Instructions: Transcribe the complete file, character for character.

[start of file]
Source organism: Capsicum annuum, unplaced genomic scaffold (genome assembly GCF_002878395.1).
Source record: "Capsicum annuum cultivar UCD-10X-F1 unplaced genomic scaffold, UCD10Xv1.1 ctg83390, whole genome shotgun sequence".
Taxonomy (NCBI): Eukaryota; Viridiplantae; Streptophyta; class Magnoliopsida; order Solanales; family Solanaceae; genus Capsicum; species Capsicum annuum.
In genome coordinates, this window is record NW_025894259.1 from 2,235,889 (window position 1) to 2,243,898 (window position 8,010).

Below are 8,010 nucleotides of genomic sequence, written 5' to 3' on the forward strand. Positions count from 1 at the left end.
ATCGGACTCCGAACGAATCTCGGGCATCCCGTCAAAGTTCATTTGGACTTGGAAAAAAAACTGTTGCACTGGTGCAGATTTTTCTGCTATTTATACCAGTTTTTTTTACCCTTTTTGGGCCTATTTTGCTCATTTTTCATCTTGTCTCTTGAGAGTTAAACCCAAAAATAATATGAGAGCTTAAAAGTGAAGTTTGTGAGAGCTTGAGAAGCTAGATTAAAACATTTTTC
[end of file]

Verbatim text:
Source organism: Capsicum annuum, unplaced genomic scaffold (genome assembly GCF_002878395.1).
Source record: "Capsicum annuum cultivar UCD-10X-F1 unplaced genomic scaffold, UCD10Xv1.1 ctg83390, whole genome shotgun sequence".
Taxonomy (NCBI): Eukaryota; Viridiplantae; Streptophyta; class Magnoliopsida; order Solanales; family Solanaceae; genus Capsicum; species Capsicum annuum.
In genome coordinates, this window is record NW_025894259.1 from 2,235,889 (window position 1) to 2,243,898 (window position 8,010).

Below are 8,010 nucleotides of genomic sequence, written 5' to 3' on the forward strand. Positions count from 1 at the left end.
ATCGGACTCCGAACGAATCTCGGGCATCCCGTCAAAGTTCATTTGGACTTGGAAAAAAAACTGTTGCACTGGTGCAGATTTTTCTGCTATTTATACCAGTTTTTTTTACCCTTTTTGGGCCTATTTTGCTCATTTTTCATCTTGTCTCTTGAGAGTTAAACCCAAAAATAATATGAGAGCTTAAAAGTGAAGTTTGTGAGAGCTTGAGAAGCTAGATTAAAACATTTTTC